The Acumen software design blog provides you with helpful articles about MySQL.

Several web sites provide a good overview.

Official MySQL Services Page

MySQL Wikipedia

NoSQL’s popularity has been on the rise over the last five years, with favorites like MongoDB, CouchDB, Cassandra, and Redis on the forefront. With NoSQL’s strengths in its fantastic performance and the ability to store and query denormalized data sets, there are a number of reasons to use NoSQL over SQL technologies like MySQL or Microsoft SQL Server.

Denormalized Data Structures

NoSQL allows developers to store denormalized data structures in document form. While many find this more enjoyable and easier to work with, there is a bit of an adjustment for someone come from a structured SQL background. For example, take a look at the following documents inside of the same MongoDB collection:

{
	firstName: "Kerry",
	lastName: "Ritter",
	city: "St. Louis",
	state: "Missouri",
	serverExperience: [
		"Apache",
		"IIS"
	],
	programmingLanguages: [
		"PHP",
		"C#",
		"JavaScript"
	]
}
{
	firstName: "Rob",
	lastName: "Wagnon",
	city: "St. Louis",
	state: "Missouri",
	serverExperience: [
		"Apache",
		"Nginx",
		"IIS"
	],
	databaseExperience: [
		"Microsoft SQL Server",
		"MySQL"
	]
}
{
	firstName: "Dave",
	lastName: "Mueller",
	city: "St. Louis",
	state: "Missouri",
	serverExperience: [
		"Apache",
		"Nginx",
		"IIS"
	],
	programmingLanguages: [
		"PHP",
		"C#"
	]
}

A similar normalized database structure similar to the following 7 tables:

Person (ID, FirstName, LastName, State)
ProgrammingLanguages (ID, Title)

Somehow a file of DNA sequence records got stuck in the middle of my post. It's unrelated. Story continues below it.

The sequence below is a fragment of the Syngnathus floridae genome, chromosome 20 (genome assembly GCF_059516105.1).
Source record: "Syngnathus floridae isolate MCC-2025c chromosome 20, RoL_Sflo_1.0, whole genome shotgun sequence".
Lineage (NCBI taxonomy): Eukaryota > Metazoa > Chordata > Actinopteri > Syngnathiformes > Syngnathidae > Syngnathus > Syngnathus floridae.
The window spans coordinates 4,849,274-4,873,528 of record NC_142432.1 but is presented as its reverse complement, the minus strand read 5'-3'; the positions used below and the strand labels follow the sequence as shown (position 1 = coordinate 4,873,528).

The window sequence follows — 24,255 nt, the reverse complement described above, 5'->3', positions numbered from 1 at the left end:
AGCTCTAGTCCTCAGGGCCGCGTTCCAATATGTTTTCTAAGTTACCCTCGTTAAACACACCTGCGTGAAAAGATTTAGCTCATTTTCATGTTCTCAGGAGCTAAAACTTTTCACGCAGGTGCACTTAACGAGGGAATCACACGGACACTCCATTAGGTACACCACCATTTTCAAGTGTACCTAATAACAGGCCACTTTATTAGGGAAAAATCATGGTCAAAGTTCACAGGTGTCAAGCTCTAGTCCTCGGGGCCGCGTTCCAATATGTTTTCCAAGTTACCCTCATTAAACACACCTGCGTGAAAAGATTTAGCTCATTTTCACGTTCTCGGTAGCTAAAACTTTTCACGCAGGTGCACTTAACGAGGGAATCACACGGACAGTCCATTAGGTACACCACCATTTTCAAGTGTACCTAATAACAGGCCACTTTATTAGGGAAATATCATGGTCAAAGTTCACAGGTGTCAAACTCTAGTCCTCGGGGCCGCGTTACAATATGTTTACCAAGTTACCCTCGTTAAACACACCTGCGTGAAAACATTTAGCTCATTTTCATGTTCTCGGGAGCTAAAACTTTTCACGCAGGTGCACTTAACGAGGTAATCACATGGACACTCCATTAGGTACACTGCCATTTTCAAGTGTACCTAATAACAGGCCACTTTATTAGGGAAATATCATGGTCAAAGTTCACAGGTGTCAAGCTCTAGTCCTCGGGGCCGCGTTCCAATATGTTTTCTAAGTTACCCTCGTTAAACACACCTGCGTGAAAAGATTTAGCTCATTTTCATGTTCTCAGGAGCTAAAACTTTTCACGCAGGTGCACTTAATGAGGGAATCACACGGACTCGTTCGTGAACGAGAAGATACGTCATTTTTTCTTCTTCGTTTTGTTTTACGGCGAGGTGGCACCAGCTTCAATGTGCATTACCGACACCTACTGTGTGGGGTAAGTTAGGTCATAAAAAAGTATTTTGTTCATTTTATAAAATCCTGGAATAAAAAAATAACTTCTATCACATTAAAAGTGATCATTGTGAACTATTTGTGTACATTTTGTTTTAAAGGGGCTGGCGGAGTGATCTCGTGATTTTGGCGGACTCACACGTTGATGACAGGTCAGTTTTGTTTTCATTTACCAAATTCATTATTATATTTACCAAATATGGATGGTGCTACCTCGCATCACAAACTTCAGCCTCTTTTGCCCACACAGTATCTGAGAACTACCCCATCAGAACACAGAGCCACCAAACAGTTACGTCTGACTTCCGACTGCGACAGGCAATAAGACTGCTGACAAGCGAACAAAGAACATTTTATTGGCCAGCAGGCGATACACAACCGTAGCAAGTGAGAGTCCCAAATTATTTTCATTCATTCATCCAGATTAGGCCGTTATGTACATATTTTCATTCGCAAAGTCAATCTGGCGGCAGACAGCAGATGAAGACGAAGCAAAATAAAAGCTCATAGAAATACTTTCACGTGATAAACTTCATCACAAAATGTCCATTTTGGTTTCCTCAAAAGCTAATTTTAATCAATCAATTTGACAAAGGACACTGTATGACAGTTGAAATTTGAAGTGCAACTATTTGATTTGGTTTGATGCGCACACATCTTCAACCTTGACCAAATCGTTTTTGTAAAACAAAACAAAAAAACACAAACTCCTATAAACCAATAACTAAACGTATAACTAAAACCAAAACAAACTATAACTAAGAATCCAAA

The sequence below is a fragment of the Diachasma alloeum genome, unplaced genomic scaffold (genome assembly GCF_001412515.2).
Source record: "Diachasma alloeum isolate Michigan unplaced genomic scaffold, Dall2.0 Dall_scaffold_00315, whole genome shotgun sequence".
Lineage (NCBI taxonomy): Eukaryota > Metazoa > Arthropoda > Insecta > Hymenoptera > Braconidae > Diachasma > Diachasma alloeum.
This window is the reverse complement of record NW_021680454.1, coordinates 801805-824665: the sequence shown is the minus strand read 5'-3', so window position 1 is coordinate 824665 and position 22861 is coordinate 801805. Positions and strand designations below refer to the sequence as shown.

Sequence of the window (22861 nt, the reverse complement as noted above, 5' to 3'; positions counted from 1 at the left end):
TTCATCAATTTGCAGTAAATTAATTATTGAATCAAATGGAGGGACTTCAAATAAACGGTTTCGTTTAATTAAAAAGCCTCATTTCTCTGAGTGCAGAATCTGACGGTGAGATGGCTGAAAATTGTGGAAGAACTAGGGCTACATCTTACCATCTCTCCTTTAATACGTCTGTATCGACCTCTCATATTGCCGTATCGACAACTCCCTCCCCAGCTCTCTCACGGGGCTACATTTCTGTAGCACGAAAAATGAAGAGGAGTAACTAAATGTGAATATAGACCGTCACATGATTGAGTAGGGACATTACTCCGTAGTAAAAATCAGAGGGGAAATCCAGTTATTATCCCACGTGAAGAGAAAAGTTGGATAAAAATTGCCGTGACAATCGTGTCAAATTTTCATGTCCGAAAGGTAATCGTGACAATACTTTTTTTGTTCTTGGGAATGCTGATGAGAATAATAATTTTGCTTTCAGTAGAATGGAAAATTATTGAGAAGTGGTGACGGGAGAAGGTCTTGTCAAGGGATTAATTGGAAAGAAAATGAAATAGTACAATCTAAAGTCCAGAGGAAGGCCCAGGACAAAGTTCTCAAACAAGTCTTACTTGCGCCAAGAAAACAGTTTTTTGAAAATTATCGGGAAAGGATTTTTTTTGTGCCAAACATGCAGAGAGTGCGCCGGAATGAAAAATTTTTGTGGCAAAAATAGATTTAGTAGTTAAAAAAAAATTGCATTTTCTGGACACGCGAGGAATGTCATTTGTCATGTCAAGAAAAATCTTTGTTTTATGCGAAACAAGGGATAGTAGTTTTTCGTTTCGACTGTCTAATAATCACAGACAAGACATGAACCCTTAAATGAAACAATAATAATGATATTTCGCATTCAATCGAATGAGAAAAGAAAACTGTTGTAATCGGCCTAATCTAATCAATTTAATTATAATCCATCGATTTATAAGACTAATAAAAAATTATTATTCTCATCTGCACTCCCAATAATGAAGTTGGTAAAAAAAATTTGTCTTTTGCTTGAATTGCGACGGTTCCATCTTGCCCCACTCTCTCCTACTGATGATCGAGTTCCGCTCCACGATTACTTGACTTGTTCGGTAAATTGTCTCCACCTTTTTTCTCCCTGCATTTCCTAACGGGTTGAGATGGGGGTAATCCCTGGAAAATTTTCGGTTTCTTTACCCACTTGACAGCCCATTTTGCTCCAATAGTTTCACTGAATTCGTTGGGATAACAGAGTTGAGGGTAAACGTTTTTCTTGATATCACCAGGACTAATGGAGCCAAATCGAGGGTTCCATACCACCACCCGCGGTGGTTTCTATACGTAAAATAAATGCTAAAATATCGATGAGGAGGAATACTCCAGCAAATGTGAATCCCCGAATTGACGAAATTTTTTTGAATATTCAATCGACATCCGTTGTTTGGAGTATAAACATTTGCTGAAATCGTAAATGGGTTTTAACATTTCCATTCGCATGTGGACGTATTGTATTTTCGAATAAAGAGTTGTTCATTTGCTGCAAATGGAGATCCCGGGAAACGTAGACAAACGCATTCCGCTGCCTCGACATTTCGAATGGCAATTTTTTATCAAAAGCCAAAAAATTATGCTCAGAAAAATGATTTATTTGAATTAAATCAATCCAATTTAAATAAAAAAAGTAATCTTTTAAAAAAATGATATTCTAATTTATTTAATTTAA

ServerTypes (ID, Title)
DatabaseTypes (ID, Title)
Person_ProgrammingLanguages (PersonID, ProgrammingLanguageID)
Person_ServerExperience (PersonID, ServerTypeID)
Person_DatabaseExperience (PersonID, DatabaseTypeID)

So now, for just a basic structure, we have to put some effort in to create these tables and their relationships, while using MongoDB prevents this by allowing a denormalized document storage method.

The amount of tables grows considerably the more variable your data becomes; if we add a collegeDegreesObtained array to list the degrees held by each person, we would have to create two more tables: to manage the types of degrees and the connecting table between the degree and person. In NoSQL, we simply add an array to the document and we are done. We do not risk breaking any queries, having errors from NULL data, or having to manage default column values.

Key points:

  • Less work overhead for one-to-many relationships
  • Less work overhead for adding new data to an entity

Querying

Querying in MongoDB also tends to be a little simpler when doing the more basic lookups. For example, to find someone with the first name Kerry, we do the following:

db.people.find({ firstName: "Kerry" })

This translates to the following in SQL: